The strongest, or most important component, is arguably preparedness. Kirkwood (2008) outlines the importance of training when dealing with large and small events across multiple jurisdictions and demonstrates how preparing for the eventuality of an emergency allows for a greater degree of critical thinking without the burden of the emergency, itself. However, as NIMS is a continuum of systems and processes, each of the five components is strikingly important to the others and can be either complimentary or detrimental in the end.


Kirkwood, S. (2008). NIMS and ICS: from compliance to competence. EMS Magazine, 37(2), 51-2, 54-7. Retrieved from

U.S. Department of Homeland Security, Federal Emergency Management Agency. (n.d.). NIMS FAQ. Retrieved from

Walsh, D. W., Christen, H. T., Callsen, C. E., Miller, G. T., Maniscalco, P. M., Lord, G. C., & Dolan, N. J. (2012). National Incident Management System: principles and practice (2nd ed.). Sudbury, MA: Jones & Bartlett.

The National Incident Management System

The National Response Framework (NRF) is an evolution of a series of national readiness plans that have been adapted to handle various emergencies at the national level (Walsh et al., 2012). According to Walsh et al. (2012), the federal government developed a response plan to guide the efforts and deployable assets in the event of any emergency that overwhelmed local and state capabilities. The first of these plans was developed in 1992, called the Federal Response Plan (FRP), and proved ineffective when implemented during a hurricane response in Miami, Florida, primarily due to a lack of familiarity and a focus on federal efforts instead of local scalability.

At the time the FRP was in effect, many fire departments across the country were adopting a modular system of incident management referred to as the incident command system (ICS). Early in its inception, ICS was not standard between the various departments, but as the federal government began to improve upon the FRP, developing the National Response Plan (NRP) with a focus towards incorporating and standardizing ICS, the various fire departments began to refer to the federal government implementation of ICS which promoted its standardization. The NRP was created in 2004 to answer concerns that were outlined in Presidential directives HSPD-5, HSPD-8, and discussions regarding the recent terror attacks on September 11, 2001, and the federal response to Hurricane Katrina. The NRP, in addition to standardizing ICS, addressed the roles of each level of government (local, state, and federal), non-governmental disaster aid organizations, and private business (U.S. Department of Homeland Security, 2004; Walsh et al., 2012). This growth, evolution, and adaptation of ICS within the NRP grew into a further adaptation of a comprehensive incident management system, now known as the national incident management system (NIMS) which allows for implementation at each level of government, within business, and with each private citizen (U.S. Department of Homeland Security, 2008a, 2008b; Walsh et al., 2012). This scalability also allows for increased modulation by either increasing the scope of a response or decreasing it as needed. In 2008, the U.S. Department of Homeland Security (2008a), understanding the shortcomings of the NRP and the promise of NIMS, further refined the response guidelines while using NIMS principles to develop the National Response Framework (NRF; U.S. Department of Homeland Security, 2008a, 2008b; Walsh et al., 2012). Both NIMS and the NRF share the foundation principle that most incidents start and end at the local level and are best managed by local interests (U.S. Department of Homeland Security, 2008a; Walsh et al., 2012).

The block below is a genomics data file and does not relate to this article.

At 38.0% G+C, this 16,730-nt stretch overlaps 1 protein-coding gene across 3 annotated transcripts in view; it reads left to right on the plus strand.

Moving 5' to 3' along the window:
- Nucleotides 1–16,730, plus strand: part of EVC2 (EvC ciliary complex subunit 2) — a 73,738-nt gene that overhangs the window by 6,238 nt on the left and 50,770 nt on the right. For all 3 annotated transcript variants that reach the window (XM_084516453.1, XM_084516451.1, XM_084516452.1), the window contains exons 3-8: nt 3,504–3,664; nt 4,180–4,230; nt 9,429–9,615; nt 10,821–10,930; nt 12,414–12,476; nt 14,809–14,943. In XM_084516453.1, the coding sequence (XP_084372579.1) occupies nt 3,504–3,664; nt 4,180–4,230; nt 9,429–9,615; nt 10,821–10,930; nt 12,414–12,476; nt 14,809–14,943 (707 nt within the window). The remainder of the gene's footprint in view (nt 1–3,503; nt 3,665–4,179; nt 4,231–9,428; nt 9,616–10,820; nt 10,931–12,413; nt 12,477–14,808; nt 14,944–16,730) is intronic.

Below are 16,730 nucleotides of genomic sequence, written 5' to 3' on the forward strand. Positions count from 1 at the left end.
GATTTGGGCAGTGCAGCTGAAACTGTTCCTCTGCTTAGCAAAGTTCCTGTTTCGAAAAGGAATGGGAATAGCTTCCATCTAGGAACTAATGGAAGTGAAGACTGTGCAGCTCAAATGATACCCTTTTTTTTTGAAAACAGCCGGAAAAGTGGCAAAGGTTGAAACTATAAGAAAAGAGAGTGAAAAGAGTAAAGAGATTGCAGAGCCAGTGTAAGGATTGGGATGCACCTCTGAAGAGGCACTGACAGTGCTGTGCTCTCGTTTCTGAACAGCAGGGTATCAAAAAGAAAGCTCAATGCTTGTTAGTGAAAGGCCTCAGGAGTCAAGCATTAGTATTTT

This was evident during the 2008 hurricane season. As a contractor under Emergency Support Function #8 – Public Health and Medical Services Annex – I was part of the largest single mobilization of emergency medical services in history. Although we could have taken over jurisdiction from the clearly overwhelmed local government (as might have occurred under the FRP), we continually offered our assistance and only responded when requested. This allowed for a more focused response with rapid demobilization and remobilization when confronted with a second and third hurricane that threatened another region. This effort was appreciated by the local emergency managers who not only learned from the event but also adapted their local response plans to include variations of significant mobilizations of each of the emergency support functions.
The continued development of the response plans, incident management systems, and command structures and systems is a testament of the government’s ability and readiness to assist in the event of an emergency, but it is also a testament to the understanding of self-reliance.


U.S. Department of Homeland Security. (2004, December). National response plan. Washington, DC: Author.

U.S. Department of Homeland Security. (2008a, January). National response framework. Washington, DC: Author.

U.S. Department of Homeland Security. (2008b, December). National incident management system. Washington, DC: Author.

Walsh, D. W., Christen, H. T., Callsen, C. E., Miller, G. T., Maniscalco, P. M., Lord, G. C., & Dolan, N. J. (2012). National Incident Management System: principles and practice (2nd ed.). Sudbury, MA: Jones & Bartlett.